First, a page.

After months of too-ing and fro-ing, gathering materials, putting together and checking documents, sending out futile emails, and making stuffloads of mistakes anyway, my Call And Response label has two new albums out on the same day. In both cases, rather than being put together and put out by me solely, the releases were carried out in collaboration with the bands themselves. In theory, this offered a compromise between self-releasing and doing an actual label release in which everyone benefits, although in practice, it’s hard to tell to what extent that’s the case. The feeling you get at opening a box of CDs fresh from the manufacturer and seeing the physical product finally there and existing at you in all its glory is still the greatest feeling you can get as a label guy though.
Futtachi are a band I’ve been working with since they began and before even that through vocalist Iguz Souseki’s previous band Zibanchinka. They’re a psychedelic band whose music varies depending on which collection of members happen to be working together, from fierce, heavy rock at one extreme to this first album Tane to Zenra at the other. Based around Iguz and guitarist O-mi’s iteration of the group but featuring all members on the recording, it features a single thirty-minute track built around a throbbing, almost industrial beat and layered with spectral, kosmische sounds and effects. Watching Iguz and O-mi perform live as a duo on N’toko’s last Japan tour back in the spring, the material that now features on this album was spellbinding. As a half-hour track, it’s hard to provide any audio material to hear the album from, but there will be some sort of digest or edit up at some point to give you an idea. The physical CD is available via the Call And Response store here, and I’ve blogged a few other places where it’s available (including iTunes) here.
The second release of the day is Jebiotto’s Love Song Duet. With Jebiotto, the challenge of recording the album was in how to get a popular live band, whose appeal is to a great degree based around their unpredictability and general scuzziness, across on record. Added to that is the fact that most of the songs themselves are built around synth parts and melodies that are clearly coming from a much poppier place. So what do you do? Do you emphasise the scuzziness and make a lo-fi album that fans will at least understand as the same band they enjoy so much live, or do you try to make something that works as a pop album and accept that some of the raw energy of the band will be lost in the sheen. You can see these contrasting pressures in the way the recording credits are shared between Takaaki Okajima, who is a proper pop producer, and Yuichiro Kusaba, who is an engineer at legendary Tokyo punk venue Ni-man Den-atsu (20000V).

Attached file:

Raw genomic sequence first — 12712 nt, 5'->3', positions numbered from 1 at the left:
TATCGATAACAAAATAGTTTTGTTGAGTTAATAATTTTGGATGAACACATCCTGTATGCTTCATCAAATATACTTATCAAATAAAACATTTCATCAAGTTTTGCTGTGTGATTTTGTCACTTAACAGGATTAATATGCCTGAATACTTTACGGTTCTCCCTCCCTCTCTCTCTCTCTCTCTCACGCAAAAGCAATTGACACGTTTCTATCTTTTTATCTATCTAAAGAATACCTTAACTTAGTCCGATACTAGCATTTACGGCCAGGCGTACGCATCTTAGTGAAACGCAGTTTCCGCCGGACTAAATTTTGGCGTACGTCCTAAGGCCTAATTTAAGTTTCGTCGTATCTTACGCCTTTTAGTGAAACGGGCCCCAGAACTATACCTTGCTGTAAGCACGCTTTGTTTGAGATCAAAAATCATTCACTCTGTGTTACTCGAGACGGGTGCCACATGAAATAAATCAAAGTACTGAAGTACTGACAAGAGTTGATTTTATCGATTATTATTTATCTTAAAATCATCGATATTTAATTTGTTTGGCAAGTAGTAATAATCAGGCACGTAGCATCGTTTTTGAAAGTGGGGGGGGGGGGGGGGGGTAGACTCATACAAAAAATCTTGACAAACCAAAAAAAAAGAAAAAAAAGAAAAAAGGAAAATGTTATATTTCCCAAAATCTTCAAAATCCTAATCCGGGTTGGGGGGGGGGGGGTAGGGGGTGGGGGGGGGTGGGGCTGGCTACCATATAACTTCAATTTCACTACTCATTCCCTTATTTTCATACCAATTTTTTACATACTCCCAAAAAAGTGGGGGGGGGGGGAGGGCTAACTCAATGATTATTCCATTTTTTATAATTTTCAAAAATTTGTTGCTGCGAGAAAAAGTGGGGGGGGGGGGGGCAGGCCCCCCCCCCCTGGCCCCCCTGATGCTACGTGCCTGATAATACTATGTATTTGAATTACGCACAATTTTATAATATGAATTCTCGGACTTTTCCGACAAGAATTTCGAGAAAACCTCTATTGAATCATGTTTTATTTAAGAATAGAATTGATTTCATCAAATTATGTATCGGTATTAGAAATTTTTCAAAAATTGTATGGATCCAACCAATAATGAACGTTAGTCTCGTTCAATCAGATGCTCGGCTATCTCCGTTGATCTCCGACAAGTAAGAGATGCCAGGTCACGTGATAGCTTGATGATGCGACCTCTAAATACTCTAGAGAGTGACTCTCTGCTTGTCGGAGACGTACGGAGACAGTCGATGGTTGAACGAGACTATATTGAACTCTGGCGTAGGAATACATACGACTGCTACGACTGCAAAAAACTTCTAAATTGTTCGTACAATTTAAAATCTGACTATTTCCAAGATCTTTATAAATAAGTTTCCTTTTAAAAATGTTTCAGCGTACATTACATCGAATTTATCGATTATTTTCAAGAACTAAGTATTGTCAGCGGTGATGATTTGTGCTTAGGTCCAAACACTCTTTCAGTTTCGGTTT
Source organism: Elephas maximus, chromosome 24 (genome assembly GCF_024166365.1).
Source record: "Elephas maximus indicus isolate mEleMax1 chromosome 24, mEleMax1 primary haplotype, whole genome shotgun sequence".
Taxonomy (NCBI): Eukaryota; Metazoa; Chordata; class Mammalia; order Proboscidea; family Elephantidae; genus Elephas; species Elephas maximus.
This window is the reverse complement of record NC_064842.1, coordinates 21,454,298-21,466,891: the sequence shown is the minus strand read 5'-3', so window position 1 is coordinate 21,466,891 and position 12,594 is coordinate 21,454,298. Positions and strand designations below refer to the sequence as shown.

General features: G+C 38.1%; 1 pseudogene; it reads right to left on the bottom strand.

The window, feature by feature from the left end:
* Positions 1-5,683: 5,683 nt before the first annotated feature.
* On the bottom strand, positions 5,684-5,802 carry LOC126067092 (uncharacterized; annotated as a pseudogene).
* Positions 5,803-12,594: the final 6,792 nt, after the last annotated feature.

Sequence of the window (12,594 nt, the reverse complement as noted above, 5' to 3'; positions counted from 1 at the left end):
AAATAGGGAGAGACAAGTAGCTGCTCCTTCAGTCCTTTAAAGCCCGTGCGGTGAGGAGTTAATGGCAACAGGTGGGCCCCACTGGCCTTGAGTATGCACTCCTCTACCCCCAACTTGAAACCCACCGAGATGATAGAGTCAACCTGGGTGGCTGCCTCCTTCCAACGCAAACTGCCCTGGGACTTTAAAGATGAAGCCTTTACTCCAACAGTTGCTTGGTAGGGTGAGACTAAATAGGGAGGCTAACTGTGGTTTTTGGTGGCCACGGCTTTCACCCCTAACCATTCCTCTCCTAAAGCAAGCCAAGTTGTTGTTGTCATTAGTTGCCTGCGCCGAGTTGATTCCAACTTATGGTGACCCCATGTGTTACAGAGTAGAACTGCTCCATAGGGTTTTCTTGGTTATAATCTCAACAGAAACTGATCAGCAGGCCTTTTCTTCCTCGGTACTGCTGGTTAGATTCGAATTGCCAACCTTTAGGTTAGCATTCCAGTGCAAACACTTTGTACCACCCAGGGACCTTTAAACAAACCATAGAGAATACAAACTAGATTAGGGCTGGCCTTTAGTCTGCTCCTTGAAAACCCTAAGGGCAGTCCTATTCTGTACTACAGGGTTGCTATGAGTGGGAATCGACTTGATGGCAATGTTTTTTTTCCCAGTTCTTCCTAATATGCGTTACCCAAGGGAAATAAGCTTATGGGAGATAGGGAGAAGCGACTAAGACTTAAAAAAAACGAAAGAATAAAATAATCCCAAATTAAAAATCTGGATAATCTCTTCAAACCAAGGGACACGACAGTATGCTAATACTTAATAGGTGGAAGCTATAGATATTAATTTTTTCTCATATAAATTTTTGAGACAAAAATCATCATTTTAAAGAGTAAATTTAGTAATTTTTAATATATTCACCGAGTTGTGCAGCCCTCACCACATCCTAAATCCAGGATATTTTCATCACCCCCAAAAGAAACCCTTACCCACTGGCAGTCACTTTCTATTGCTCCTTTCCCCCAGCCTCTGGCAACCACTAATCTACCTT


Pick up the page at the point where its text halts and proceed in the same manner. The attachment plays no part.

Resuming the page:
I think the balance worked out superbly, and makes Jebiotto a really fun band to write about. Some of the little journalistic turns of phrase I’ve used over the past couple of months to describe them include: “three punks who set out to be an 80s stadium band but got lost somewhere between Dan Deacon and Sonic Youth,” “like Bon Jovi wrapped in tin foil, falling down some stairs,” and “like TM Network in a washing machine with some rocks.” These sorts of phrases are the stock-in trade of music writers everywhere and once you break them down, they’re quite formulaic, but when you’ve got a nice image and a band that really suits it, they can be really fun descriptive tools. Again, the physical CD is available from the Call And Response shop here, and I’ve blogged a few more places here (no download release yet, but a Bandcamp is in the works). You can also listen to a couple of the poppier tracks from the album here:
We did something a bit fancy with the Jebiotto album by making an EP of remixes, featuring tracks by Nature Danger Gang, DJ Memai and Ataraw from Groundcover. as a free gift for people buying it from Disk Union, which was new territory for me. With Futtachi, I’m still hopeful to get some sort of live disc as a promotional extra for one of the indie record stores who’s been nice to us. As usual with any new releases, the time leading up to and around the release is fraught with stress, pressure, and usually edged with disappointment as ambitions and dreams give way to harsh realities of a local market that seems to be both shrinking and coalescing around a model for selling indie music that I both dislike on an aesthetic level and disapprove of on an ideological level, but in any case, we’ve done it now and no one can take that away from us.
Both Futtachi and Jebiotto are playing next month on September 27th at an all-day live extravaganza at 20000V along with many other friends of the label to celebrate ten years since the first Clear And Refreshing live showcase, so as one font of anxiety starts to dry up, another emerges. The cycle continues.